65-year-old V.A. Samy arrived at a government polyclinic in Puchong at 8.30am to seek medication for a cough and sore throat. Three hours later, he was still
waiting to see a doctor.
The long wait is not unusual. And, the small waiting hall has an air-conditioner that did not
work and ventilation is poor because the doors are kept closed all the time.
Puchong MP Lau Yeng Peng isn't amused by the treatment at the clinic. He said the problem was not a lack of efficiency, but due to manpower shortage. The clinic receives over 300
patients in a day,'' he said. They seek treatment for common ailments and pregnancies,'' he added. "But, there are only five medical officers, nine nurses and three medical assistants to tend to the patients' needs.'' Should a staff falls sick or goes on leave, Lau said, there was no replacement.
With the closure of the hospital at the former Kinrara Army Camp, the number of patients at the Puchong clinic had doubled,'' he said. "And, with the rapid development taking place in Puchong, the population, too, has grown,'' said Lau whose office has been inundated with calls from angry residents who are fed up
of putting up with the long wait at the clinic. (The Star).
So the Health Ministry once again talks the talk but as always doesn't walk the walk. Recently the Minister Dr. Chua Soi Lek was strutting around as proud as a peacock regarding the new baby of the ministry - The Private Healthcare Facilities and Services Act 1998, a legal device to poke their collective noses in the private health sector.
Among the laudable aims of the Act is that
-Private hospitals cannot turn away patients who require emergency treatment even if they cannot afford a deposit.
- All deaths must be reported to the director-general.
- Policy statements on billing procedures prior to treatment, consent and medical reports must be drawn up to ensure safety and quality.
A novel feature of the Act is that private healthcare facilities are required to make social contributions. The Health Minister will decide on the type and quantum.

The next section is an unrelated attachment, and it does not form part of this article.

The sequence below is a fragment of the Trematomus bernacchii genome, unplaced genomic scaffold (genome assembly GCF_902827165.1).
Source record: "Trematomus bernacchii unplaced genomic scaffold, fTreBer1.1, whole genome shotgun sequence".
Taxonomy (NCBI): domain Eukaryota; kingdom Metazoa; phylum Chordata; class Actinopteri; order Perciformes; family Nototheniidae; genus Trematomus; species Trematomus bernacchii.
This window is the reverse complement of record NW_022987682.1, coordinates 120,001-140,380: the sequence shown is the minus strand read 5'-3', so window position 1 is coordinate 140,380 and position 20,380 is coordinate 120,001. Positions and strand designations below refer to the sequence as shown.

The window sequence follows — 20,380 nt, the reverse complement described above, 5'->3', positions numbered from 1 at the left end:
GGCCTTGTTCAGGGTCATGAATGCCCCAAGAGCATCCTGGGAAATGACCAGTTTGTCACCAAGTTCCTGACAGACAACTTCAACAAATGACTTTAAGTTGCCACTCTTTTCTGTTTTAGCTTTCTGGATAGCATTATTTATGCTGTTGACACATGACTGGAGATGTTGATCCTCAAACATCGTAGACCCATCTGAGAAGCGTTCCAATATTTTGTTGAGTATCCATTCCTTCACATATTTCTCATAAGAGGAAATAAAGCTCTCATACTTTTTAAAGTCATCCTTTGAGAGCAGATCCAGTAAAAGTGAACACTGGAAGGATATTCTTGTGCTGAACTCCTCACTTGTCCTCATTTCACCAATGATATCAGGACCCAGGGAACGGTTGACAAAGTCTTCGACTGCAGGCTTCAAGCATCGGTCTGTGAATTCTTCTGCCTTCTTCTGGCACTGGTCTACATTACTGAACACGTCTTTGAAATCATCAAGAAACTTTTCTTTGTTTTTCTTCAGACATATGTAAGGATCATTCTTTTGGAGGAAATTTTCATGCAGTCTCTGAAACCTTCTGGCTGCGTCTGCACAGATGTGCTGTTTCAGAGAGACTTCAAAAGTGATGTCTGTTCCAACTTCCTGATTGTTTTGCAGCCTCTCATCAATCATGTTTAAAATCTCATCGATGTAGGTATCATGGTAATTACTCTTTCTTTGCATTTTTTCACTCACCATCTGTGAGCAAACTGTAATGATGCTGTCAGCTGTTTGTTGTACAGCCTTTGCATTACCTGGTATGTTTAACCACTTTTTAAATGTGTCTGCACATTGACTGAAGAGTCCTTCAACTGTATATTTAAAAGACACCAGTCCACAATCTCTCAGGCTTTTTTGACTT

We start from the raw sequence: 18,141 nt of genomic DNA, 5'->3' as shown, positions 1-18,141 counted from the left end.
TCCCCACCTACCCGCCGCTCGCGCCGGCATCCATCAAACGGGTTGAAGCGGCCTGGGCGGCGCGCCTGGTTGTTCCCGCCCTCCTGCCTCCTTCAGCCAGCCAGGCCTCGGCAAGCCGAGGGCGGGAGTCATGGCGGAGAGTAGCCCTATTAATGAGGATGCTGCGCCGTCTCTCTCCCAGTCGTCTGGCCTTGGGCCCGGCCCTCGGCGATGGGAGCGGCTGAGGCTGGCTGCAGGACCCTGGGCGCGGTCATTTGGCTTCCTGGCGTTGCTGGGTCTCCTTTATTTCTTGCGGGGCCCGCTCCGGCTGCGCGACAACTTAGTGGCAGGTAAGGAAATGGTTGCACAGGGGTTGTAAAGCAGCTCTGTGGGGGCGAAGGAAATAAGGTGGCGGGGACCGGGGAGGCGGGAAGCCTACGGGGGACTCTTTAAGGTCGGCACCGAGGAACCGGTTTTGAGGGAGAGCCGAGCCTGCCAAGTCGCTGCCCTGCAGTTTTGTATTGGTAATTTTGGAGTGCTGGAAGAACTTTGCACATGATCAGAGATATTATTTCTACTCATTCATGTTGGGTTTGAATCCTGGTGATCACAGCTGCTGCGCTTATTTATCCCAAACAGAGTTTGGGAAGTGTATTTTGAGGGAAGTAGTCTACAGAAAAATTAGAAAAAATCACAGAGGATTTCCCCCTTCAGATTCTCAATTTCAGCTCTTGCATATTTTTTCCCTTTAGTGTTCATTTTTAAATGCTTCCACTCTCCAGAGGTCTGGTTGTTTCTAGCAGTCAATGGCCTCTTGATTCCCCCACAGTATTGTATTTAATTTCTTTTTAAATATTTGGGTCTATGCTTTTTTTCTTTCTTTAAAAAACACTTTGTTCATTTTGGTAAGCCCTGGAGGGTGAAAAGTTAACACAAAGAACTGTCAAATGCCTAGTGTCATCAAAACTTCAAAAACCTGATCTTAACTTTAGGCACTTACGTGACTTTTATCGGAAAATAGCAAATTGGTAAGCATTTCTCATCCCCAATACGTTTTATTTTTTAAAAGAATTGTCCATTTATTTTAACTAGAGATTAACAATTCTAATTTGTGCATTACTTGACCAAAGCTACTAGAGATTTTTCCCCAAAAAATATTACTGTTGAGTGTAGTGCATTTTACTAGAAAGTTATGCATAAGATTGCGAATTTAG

All this is very nice and presents the 'caring' face of the ministry to the public. However monitoring the ever expanding private health sector is easier said than done and requires a lot of expert manpower from the ministry. As it is they cannot
provide fully in government facilities like the Puchong government polyclinic above. This same sad story is probably repeated many times over in the rural areas especially. But these chaps in the Health Ministry are itching to cari pasal
with the private hospital boys. Get your own house in order before snooping on your neighbour looking for any skeletons in his cupboard.
I'm not in anyway holding a torch for the private hospitals. Far from it. There have been times when my family or friends have been admitted at these private setups and a distinct feeling of being ripped off
has been there on seeing the bills. But it is our choice. If we don't want to seek treatment at government hospitals for whatever reasons we have the right. By imposing conditions, the private hospital managements simply are going to pass on all their additional expenses incurred on us.
One question I would like to ask is, if a patient in an 'emergency' bypasses
a government hospital to travel an extra few kilometers to a private facility and then claims he is too poor to pay or offer a deposit, who is to blame if he is not given treatment there? Will the 'patient' be charged for any offence? Improve the existing facilities in government hospitals first, for under your new Act you are opening the floodgates to spurious
claims of poverty and circumstances by a population accustomed to grabbing anything they can get for free.PS.
If you have not read my earlier post on the propensity of our public to get their hands on anything that is free, please click here. Are We A Nation Of Freeloaders?